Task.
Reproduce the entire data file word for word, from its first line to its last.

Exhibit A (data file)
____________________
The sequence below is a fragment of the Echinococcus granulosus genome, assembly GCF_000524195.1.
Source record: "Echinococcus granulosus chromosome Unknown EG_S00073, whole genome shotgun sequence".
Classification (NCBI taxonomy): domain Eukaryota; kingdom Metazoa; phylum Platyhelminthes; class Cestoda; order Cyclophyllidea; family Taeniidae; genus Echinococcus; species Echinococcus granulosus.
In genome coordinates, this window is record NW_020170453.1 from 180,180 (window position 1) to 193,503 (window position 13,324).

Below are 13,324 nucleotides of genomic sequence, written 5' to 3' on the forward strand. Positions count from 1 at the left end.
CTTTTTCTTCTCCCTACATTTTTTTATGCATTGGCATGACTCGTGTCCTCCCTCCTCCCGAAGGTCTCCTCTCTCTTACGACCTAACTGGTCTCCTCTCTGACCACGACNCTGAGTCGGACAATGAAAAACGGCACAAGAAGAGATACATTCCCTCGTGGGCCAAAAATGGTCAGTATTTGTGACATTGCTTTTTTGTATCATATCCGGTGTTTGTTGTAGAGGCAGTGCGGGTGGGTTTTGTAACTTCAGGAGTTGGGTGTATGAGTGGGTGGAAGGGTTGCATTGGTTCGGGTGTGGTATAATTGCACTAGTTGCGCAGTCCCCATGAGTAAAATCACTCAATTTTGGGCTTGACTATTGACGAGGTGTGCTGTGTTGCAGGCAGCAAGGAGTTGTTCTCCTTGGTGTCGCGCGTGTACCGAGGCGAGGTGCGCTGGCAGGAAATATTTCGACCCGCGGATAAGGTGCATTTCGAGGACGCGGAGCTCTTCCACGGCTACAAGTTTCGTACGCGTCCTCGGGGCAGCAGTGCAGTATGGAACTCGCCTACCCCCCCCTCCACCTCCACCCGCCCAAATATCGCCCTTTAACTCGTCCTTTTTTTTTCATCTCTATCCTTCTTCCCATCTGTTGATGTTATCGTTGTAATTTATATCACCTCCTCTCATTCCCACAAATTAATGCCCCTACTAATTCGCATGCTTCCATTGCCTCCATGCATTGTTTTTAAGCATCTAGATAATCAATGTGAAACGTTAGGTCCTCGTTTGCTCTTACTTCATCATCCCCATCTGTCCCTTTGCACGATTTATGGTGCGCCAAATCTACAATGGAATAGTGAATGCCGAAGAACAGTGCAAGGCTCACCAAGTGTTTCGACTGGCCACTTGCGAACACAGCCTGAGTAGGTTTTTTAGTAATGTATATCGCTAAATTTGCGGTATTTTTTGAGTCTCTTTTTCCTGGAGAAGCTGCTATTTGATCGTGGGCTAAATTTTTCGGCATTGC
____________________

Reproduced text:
The sequence below is a fragment of the Echinococcus granulosus genome, assembly GCF_000524195.1.
Source record: "Echinococcus granulosus chromosome Unknown EG_S00073, whole genome shotgun sequence".
Classification (NCBI taxonomy): domain Eukaryota; kingdom Metazoa; phylum Platyhelminthes; class Cestoda; order Cyclophyllidea; family Taeniidae; genus Echinococcus; species Echinococcus granulosus.
In genome coordinates, this window is record NW_020170453.1 from 180,180 (window position 1) to 193,503 (window position 13,324).

Below are 13,324 nucleotides of genomic sequence, written 5' to 3' on the forward strand. Positions count from 1 at the left end.
CTTTTTCTTCTCCCTACATTTTTTTATGCATTGGCATGACTCGTGTCCTCCCTCCTCCCGAAGGTCTCCTCTCTCTTACGACCTAACTGGTCTCCTCTCTGACCACGACNCTGAGTCGGACAATGAAAAACGGCACAAGAAGAGATACATTCCCTCGTGGGCCAAAAATGGTCAGTATTTGTGACATTGCTTTTTTGTATCATATCCGGTGTTTGTTGTAGAGGCAGTGCGGGTGGGTTTTGTAACTTCAGGAGTTGGGTGTATGAGTGGGTGGAAGGGTTGCATTGGTTCGGGTGTGGTATAATTGCACTAGTTGCGCAGTCCCCATGAGTAAAATCACTCAATTTTGGGCTTGACTATTGACGAGGTGTGCTGTGTTGCAGGCAGCAAGGAGTTGTTCTCCTTGGTGTCGCGCGTGTACCGAGGCGAGGTGCGCTGGCAGGAAATATTTCGACCCGCGGATAAGGTGCATTTCGAGGACGCGGAGCTCTTCCACGGCTACAAGTTTCGTACGCGTCCTCGGGGCAGCAGTGCAGTATGGAACTCGCCTACCCCCCCCTCCACCTCCACCCGCCCAAATATCGCCCTTTAACTCGTCCTTTTTTTTTCATCTCTATCCTTCTTCCCATCTGTTGATGTTATCGTTGTAATTTATATCACCTCCTCTCATTCCCACAAATTAATGCCCCTACTAATTCGCATGCTTCCATTGCCTCCATGCATTGTTTTTAAGCATCTAGATAATCAATGTGAAACGTTAGGTCCTCGTTTGCTCTTACTTCATCATCCCCATCTGTCCCTTTGCACGATTTATGGTGCGCCAAATCTACAATGGAATAGTGAATGCCGAAGAACAGTGCAAGGCTCACCAAGTGTTTCGACTGGCCACTTGCGAACACAGCCTGAGTAGGTTTTTTAGTAATGTATATCGCTAAATTTGCGGTATTTTTTGAGTCTCTTTTTCCTGGAGAAGCTGCTATTTGATCGTGGGCTAAATTTTTCGGCATTGC